I expect 6th graders to be officiated to a higher standard than Kindergarteners.  I’ll use Kris as my example, but it applies to every girl there as well.  How is Kris supposed to get better playing like that?

How does she learn NOT to travel if she isn’t penalized for doing it?  She won’t even recognize that what she is doing is wrong if it is allowed to happen.  Same with dribbling, carries, double dribble, etc.

And defense?  How will she learn to play good defense if she is allowed to play bad defense?   She won’t develop the instinct not to hack someone’s arm if the whistle isn’t blown.  They won’t learn good defensive posture and positioning if they learn that it works just fine to hang on somebody.  It is the officiating that teaches them where the line is between acceptable actions and penalties.

Kris will try out for the middle school team next year.  If she shows up and has been used to the standard of being able to travel, she will surely do it and be judged poorly by a coach.  Calling fouls and penalties on MY DAUGTHER will make her better. PLEASE DO IT!

And what about the highly skilled player?  You are robbing that one too.  If Kristie develops a killer cross over and pull up shot in the lane, she is robbed if the defender is allowed to hang on her as she changes direction to go by.  Kris would then learn by experience that the skill she worked to develop DOESN’T work, because the official allowed the defender to stop it without penalty.   So she doesn’t develop and her learning is stunted.

When bad officiating is present both the skilled and unskilled are penalized and will fail to improve.  What might be acceptable for Kindergarteners and some older grades should definitely be gone by the time they reach 6th.   This was worse than the 3rd/4th/5th grade games I officiated back East.   Just disgraceful.

Ejection Rescinded

So I sat in the hallway and watched the game through the open gym door.  At  halftime the official came to talk to me.   I explained to him what I just explained above.  He explained that he didn’t want to be yelled at.  I told him I hadn’t yelled.   I asked if I could come back in.  He said “Fine, but I don’t want to hear anything.”   Fine.

He walked in and then walked to the other court (behind a giant curtain).  When he came back he was with an older man in a green striped shirt.  He came walking over to me.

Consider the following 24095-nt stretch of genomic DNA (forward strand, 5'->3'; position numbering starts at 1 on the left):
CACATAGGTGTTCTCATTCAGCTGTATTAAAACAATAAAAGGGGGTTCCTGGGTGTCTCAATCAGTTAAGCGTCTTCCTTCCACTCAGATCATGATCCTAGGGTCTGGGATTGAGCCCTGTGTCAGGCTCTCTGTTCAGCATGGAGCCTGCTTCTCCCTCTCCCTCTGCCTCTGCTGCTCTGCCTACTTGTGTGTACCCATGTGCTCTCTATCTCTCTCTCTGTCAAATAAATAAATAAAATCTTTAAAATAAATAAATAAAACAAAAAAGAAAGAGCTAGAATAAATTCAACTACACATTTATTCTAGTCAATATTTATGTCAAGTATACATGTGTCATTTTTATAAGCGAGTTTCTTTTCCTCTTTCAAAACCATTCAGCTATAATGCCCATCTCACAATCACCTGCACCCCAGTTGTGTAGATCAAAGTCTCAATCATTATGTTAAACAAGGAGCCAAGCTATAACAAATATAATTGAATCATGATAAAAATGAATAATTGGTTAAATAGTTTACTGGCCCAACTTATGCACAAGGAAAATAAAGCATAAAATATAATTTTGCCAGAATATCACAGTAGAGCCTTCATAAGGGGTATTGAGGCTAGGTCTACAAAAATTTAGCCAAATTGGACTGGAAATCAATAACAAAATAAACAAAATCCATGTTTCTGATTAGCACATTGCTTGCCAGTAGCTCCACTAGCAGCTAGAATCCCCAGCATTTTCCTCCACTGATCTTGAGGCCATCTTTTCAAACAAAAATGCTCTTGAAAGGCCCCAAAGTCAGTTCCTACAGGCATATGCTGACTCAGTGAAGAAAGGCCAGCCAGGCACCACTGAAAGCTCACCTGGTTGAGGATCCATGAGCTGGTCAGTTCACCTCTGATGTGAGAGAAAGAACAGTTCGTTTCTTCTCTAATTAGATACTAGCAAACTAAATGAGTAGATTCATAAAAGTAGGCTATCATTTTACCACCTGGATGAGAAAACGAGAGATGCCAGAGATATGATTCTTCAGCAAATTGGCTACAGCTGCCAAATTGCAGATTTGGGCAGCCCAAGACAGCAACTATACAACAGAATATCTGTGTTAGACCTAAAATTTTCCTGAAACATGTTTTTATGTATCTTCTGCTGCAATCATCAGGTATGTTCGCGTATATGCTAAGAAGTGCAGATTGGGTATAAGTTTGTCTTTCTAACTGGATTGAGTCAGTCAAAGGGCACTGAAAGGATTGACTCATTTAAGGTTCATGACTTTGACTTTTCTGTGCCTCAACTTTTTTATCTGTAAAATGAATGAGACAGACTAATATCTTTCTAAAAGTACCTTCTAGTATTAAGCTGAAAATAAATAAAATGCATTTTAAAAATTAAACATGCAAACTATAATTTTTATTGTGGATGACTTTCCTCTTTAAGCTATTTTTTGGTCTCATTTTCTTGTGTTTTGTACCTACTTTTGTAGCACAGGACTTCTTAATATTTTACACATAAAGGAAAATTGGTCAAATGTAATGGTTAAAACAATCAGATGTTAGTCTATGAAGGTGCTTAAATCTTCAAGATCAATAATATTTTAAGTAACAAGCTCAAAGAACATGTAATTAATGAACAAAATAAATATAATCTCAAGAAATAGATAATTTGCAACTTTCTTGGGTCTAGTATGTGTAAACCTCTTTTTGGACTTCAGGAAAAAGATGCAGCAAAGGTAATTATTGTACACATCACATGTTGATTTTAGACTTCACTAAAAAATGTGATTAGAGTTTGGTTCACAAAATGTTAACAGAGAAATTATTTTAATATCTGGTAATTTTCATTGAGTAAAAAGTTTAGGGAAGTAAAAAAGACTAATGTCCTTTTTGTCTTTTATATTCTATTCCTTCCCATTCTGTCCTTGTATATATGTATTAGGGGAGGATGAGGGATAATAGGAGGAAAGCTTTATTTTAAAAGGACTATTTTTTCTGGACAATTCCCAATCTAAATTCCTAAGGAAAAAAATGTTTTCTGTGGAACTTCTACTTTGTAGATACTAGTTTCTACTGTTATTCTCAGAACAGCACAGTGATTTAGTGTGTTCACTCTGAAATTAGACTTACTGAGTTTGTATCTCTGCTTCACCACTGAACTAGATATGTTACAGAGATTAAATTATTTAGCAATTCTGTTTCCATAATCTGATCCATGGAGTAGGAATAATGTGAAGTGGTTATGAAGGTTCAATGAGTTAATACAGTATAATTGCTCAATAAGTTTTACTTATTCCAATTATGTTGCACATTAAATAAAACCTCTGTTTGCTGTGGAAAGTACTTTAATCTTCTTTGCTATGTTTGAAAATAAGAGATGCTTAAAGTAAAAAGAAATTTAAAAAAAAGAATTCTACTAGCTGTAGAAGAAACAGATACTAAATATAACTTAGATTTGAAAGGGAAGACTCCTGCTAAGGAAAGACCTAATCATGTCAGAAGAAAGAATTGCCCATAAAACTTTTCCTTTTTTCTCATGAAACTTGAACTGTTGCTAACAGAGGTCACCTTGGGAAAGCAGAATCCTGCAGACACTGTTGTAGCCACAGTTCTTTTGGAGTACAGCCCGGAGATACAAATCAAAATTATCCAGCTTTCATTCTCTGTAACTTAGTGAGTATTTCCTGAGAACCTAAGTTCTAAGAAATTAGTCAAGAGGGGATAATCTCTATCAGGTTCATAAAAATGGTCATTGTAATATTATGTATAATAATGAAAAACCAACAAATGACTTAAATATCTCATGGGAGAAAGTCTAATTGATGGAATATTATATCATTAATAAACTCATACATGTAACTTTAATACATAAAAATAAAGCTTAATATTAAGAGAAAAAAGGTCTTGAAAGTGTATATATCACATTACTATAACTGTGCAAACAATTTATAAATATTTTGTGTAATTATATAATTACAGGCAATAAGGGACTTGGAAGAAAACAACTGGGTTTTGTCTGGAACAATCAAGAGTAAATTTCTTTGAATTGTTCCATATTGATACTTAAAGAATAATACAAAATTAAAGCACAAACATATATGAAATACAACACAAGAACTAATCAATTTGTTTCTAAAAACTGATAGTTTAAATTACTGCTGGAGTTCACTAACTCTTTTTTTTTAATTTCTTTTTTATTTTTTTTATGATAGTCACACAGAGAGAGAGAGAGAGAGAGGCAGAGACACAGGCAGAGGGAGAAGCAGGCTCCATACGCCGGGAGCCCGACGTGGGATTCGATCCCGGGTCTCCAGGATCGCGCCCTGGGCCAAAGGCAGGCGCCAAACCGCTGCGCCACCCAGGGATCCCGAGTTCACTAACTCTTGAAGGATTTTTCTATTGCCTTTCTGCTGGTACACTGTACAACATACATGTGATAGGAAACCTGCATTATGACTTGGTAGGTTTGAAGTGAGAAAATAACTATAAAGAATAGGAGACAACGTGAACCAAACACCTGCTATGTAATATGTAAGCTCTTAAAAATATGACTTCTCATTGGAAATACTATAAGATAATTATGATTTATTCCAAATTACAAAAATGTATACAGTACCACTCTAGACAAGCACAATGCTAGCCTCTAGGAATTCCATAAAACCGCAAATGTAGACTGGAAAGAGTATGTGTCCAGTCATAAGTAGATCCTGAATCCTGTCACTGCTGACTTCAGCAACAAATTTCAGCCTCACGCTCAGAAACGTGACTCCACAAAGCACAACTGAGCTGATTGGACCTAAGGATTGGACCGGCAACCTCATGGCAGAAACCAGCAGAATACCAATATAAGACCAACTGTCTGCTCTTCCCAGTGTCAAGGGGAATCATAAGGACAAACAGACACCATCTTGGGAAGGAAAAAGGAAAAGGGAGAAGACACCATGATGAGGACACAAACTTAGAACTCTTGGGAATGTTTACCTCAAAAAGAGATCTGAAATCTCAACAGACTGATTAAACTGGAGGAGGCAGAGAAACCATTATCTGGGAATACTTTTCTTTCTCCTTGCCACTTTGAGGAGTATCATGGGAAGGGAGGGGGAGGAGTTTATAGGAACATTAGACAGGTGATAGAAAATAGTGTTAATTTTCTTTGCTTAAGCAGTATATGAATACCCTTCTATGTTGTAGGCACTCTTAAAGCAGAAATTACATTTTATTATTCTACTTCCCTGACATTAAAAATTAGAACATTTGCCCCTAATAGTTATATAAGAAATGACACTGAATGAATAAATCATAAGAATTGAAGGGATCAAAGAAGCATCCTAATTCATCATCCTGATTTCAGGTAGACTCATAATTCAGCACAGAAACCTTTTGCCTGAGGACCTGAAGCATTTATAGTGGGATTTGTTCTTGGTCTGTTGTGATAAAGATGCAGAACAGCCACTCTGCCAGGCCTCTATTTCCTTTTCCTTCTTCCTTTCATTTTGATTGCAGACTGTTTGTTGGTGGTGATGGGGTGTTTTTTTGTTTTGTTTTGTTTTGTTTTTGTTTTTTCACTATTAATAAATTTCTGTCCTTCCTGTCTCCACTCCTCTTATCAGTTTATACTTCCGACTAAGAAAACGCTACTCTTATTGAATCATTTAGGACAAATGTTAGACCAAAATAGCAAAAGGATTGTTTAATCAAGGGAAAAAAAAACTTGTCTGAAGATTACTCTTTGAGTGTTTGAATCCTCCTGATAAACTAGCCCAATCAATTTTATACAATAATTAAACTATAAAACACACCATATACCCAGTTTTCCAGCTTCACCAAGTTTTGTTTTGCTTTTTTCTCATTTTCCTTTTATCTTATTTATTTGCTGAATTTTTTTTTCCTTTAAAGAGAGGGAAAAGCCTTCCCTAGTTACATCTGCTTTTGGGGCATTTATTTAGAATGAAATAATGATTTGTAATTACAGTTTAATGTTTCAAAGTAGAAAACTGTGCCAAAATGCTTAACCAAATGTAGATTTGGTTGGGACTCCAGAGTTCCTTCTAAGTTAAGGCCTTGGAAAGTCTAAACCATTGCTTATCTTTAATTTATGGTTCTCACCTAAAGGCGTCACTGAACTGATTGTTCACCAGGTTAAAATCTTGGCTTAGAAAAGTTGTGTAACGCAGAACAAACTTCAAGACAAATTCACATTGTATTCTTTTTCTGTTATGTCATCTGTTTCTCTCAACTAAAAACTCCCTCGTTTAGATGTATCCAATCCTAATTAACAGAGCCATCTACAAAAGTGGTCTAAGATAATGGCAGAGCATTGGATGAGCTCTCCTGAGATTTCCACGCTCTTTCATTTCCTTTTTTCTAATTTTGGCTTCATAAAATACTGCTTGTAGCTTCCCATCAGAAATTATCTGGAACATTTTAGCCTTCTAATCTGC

“Are you going to throw me out too?” I asked.

“Throw you out?  No! I’m the site supervisor though, would you tell me what is going on.”  So I told him about the utter lack of officiating, of my “be ashamed” insult, and of my expectations for players this age.  I also told him that when I pay to enter the league that I expect them to use that money for competent officials.

He totally agreed with me on expectations.  He said he would watch the game and see if he could see what I was describing.  When we were finished, he disappeared for most of the 3rd quarter but stuck his head around the giant screen a few times to watch for a moment.   During a time out on the other court he came over again and asked me about it.  I told him, still not one foul call.  I said one girl on our team lost control of her dribble at mid court and bounced it over her shoulder where it rolled down her back, she turned and picked it up and kept dribbling, all with no call made.   He looked aghast.   Nothing had changed.

Improvement… but still WOW!

So he made a change.  He took over the table at our game and sent the other kid to the other court.   During the last quarter break he talked to the officials and I could see he was trying to train them a bit.

To start the 4th, nothing had changed.   This supervisor had to call out from the table a few times, “That was a travel, you HAVE to call that.”   His presence and officiating from the table was the only thing that made it bearable in the 2nd half.   They were forced to at least LOOK like they were trying since the boss was there.

The one official that threw me out actually got better.  He called a few travels, and 2 fouls in the 4th quarter.  He might have hope with some training and experience.  The other was just as hopeless as the first half.   He wasn’t in position to see the plays, and he never blew his whistle except for possession calls when the ball went out of bounds.  He seemed like he was trying because the supervisor was there, but just didn’t have ANY idea how a basketball game should be played.  It was that or he just really didn’t care at all.

Afterward the supervisor came to me again.  He said that he has to write evaluations and a report after each day.   I had to provide my name and such so it could be recorded I was thrown out.  He said he will make sure there are improvements for next week and going forward.  He didn’t apologize for officiating being as atrocious as it was, but he did agree that it was unacceptably poor.

Joshua – 8th grade